I landed in Tenerife yesterday. I’m here for an English teachers’ conference. (Life is good sometimes). As we were landing one of the members of the aircrew ran through the usual arrival messages, first in Spanish and then in English. She started in English with ‘We have just landing in Tenerife North’.
Superficially this looks like a grammatical error, and it’s also possible that the air steward simply confused ‘landed’ with ‘landing’ as both words are used regularly throughout any flight. However, I’d like to offer a third explanation, and suggest that the real underlying cause is pronunciation.
The correct pronunciation of ‘landed’ involves two alveolar /d/ in quick succession. /d/ in Spanish is dental, so it’s quite difficult for a Spanish tongue to correctly articulate successive alveolar plosives. Faced with this difficulty and the need for real-time speech, it could be that the speaker’s tongue ‘blocked’ and that what came out as a result sounded (to me at least – most people probably weren’t listening) like velar ‘n’ – ‘landing’ and not ‘landed’.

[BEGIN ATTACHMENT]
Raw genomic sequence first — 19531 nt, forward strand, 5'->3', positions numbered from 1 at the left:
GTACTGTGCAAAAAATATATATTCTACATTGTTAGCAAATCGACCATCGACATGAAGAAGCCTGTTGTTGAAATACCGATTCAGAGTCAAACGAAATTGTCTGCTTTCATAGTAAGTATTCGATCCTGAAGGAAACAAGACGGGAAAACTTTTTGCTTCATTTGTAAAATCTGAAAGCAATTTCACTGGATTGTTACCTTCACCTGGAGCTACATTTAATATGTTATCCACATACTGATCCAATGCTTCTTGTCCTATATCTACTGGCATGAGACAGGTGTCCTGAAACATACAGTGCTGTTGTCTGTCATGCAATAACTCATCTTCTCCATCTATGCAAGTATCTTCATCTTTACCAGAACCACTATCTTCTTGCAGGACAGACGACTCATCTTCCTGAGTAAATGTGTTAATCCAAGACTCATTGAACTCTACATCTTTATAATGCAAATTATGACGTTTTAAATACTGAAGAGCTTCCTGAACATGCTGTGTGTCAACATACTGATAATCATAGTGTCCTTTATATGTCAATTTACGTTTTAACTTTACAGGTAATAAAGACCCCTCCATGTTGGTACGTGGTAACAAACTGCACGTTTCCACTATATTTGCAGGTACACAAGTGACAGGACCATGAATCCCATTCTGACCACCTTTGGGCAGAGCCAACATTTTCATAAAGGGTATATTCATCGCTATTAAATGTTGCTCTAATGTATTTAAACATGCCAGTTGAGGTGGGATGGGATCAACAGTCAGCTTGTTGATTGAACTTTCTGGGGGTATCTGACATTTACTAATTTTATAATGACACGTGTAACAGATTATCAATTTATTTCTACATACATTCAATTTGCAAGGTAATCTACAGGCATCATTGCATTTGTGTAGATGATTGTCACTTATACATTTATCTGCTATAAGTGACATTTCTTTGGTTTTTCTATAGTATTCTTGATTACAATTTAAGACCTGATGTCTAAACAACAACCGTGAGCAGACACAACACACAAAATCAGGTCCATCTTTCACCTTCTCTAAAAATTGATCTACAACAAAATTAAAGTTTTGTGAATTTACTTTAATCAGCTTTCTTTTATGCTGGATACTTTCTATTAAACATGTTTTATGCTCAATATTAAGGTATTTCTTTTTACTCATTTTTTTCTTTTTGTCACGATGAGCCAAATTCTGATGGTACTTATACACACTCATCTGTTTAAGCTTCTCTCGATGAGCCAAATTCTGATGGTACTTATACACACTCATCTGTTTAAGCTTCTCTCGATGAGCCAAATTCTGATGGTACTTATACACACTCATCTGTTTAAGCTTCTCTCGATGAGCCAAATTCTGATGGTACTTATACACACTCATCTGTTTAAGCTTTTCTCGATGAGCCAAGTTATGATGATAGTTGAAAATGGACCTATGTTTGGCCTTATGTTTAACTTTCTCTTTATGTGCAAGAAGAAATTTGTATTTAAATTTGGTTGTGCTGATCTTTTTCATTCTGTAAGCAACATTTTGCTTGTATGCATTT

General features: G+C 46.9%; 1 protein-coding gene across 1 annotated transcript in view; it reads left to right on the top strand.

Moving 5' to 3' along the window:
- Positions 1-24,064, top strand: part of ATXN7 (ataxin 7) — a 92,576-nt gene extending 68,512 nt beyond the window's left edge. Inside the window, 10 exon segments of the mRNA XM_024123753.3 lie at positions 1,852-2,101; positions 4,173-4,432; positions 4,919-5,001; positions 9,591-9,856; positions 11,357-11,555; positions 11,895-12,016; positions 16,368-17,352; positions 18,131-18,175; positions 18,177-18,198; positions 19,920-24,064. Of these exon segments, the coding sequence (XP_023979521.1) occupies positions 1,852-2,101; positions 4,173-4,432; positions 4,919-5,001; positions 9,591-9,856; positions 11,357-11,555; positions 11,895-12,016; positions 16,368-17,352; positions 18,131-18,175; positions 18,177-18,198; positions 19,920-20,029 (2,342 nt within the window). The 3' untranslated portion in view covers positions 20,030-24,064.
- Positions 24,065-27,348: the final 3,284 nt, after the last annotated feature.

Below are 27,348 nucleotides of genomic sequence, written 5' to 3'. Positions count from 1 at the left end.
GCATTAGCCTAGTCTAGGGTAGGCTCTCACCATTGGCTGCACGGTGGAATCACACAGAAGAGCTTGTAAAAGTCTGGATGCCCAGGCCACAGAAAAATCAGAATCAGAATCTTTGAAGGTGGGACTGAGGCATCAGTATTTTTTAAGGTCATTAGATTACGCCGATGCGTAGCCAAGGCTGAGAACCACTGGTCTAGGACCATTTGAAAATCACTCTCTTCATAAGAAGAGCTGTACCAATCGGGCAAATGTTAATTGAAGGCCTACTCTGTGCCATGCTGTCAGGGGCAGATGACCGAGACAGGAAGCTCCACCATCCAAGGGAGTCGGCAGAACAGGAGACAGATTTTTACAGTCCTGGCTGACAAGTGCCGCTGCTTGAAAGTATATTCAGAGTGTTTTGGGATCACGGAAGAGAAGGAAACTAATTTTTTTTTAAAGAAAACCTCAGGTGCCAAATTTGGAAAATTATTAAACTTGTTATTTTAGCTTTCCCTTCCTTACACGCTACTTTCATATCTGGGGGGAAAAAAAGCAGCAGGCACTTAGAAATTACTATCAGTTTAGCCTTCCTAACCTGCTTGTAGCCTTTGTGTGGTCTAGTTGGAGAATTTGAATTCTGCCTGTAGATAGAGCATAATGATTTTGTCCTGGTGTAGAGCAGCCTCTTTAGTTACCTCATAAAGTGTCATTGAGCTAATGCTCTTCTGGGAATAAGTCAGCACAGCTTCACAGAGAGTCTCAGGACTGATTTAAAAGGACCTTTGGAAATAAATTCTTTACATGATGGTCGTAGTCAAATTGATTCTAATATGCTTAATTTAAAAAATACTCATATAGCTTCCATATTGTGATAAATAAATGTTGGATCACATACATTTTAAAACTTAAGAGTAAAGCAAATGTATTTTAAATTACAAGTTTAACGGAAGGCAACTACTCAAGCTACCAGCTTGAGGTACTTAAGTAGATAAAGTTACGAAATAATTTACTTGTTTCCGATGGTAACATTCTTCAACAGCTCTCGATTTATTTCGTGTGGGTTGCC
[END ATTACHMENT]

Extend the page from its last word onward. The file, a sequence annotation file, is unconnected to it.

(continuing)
Obviously, I could be wrong as to what happened, but I still think that it is worth suggesting that pronunciation is probably more often behind learner error in spoken English than we think. Missed ‘s’ on the third person singular present, or comparative ‘thinner’ instead of simple ‘thin’, are examples that come to mind immediately. My tourism students talking about fish with ‘crap’ sauce is another.
Pronunciation matters, something I’ll never tire of telling teachers. So keep your pronunciation antennae* on at all times. It’s behind so many mistakes in our learners’ oral and written production.
(* thanks to Paul Seligson for this delightful term)